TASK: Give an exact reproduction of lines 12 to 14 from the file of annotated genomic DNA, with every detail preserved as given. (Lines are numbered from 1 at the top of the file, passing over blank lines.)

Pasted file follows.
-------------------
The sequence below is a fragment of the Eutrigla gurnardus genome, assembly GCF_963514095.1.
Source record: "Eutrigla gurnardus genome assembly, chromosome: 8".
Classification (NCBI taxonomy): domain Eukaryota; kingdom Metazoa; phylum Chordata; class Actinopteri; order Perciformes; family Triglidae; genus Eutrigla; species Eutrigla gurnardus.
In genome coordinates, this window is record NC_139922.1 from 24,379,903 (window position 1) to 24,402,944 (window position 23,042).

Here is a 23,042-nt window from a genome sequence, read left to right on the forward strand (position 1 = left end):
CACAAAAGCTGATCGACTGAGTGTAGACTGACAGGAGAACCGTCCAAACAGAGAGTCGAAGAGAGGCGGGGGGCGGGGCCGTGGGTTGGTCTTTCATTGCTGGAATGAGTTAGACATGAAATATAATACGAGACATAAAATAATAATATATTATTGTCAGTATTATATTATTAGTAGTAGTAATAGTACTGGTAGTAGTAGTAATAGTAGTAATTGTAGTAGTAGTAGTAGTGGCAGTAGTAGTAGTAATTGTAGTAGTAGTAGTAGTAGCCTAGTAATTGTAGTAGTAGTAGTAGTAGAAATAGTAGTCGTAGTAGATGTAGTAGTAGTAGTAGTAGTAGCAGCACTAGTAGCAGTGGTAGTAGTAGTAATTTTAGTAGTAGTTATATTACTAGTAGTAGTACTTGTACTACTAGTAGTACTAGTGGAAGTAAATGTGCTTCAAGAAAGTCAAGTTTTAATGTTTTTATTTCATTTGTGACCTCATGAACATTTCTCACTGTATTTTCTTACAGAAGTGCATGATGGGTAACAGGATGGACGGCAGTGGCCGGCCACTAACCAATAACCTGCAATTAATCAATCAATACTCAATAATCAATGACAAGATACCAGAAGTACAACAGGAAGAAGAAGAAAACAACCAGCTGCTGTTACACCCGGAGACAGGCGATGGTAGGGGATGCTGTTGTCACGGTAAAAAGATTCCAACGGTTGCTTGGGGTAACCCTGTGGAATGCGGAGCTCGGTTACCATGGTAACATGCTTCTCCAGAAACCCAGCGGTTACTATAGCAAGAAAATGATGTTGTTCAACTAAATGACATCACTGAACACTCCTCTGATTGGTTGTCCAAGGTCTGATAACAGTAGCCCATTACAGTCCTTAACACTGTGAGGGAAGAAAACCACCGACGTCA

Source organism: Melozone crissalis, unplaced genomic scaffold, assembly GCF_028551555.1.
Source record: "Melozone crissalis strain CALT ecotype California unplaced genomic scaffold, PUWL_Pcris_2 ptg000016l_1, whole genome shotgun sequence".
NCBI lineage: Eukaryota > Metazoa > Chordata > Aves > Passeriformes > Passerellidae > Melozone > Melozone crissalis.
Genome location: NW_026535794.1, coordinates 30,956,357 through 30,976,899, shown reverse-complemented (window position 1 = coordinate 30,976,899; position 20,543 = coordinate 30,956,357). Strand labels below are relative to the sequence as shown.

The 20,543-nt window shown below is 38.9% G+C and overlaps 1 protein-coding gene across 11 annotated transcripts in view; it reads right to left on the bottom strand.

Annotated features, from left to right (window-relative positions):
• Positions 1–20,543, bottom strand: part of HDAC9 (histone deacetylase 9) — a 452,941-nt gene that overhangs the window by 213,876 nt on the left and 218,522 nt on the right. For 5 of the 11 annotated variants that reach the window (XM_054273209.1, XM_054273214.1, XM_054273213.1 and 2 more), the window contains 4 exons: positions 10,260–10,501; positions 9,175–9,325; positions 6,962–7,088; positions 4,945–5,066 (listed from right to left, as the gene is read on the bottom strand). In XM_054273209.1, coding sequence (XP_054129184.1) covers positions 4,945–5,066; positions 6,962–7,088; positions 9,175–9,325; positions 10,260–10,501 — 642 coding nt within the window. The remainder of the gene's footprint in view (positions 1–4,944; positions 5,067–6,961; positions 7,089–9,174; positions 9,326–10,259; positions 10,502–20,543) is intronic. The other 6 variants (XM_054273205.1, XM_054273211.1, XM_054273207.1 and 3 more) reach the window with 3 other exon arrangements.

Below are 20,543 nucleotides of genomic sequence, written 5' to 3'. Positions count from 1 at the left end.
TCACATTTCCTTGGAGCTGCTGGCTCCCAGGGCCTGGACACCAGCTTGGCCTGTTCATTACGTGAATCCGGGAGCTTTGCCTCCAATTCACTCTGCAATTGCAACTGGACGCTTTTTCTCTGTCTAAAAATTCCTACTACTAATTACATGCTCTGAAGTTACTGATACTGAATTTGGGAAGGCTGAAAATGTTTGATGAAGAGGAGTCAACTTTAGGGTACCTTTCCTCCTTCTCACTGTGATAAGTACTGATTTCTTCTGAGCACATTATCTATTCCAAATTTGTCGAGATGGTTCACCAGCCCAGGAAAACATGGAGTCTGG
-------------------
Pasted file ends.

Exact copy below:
Annotated features, from left to right (window-relative positions):
• Positions 1–20,543, bottom strand: part of HDAC9 (histone deacetylase 9) — a 452,941-nt gene that overhangs the window by 213,876 nt on the left and 218,522 nt on the right. For 5 of the 11 annotated variants that reach the window (XM_054273209.1, XM_054273214.1, XM_054273213.1 and 2 more), the window contains 4 exons: positions 10,260–10,501; positions 9,175–9,325; positions 6,962–7,088; positions 4,945–5,066 (listed from right to left, as the gene is read on the bottom strand). In XM_054273209.1, coding sequence (XP_054129184.1) covers positions 4,945–5,066; positions 6,962–7,088; positions 9,175–9,325; positions 10,260–10,501 — 642 coding nt within the window. The remainder of the gene's footprint in view (positions 1–4,944; positions 5,067–6,961; positions 7,089–9,174; positions 9,326–10,259; positions 10,502–20,543) is intronic. The other 6 variants (XM_054273205.1, XM_054273211.1, XM_054273207.1 and 3 more) reach the window with 3 other exon arrangements.

Below are 20,543 nucleotides of genomic sequence, written 5' to 3'. Positions count from 1 at the left end.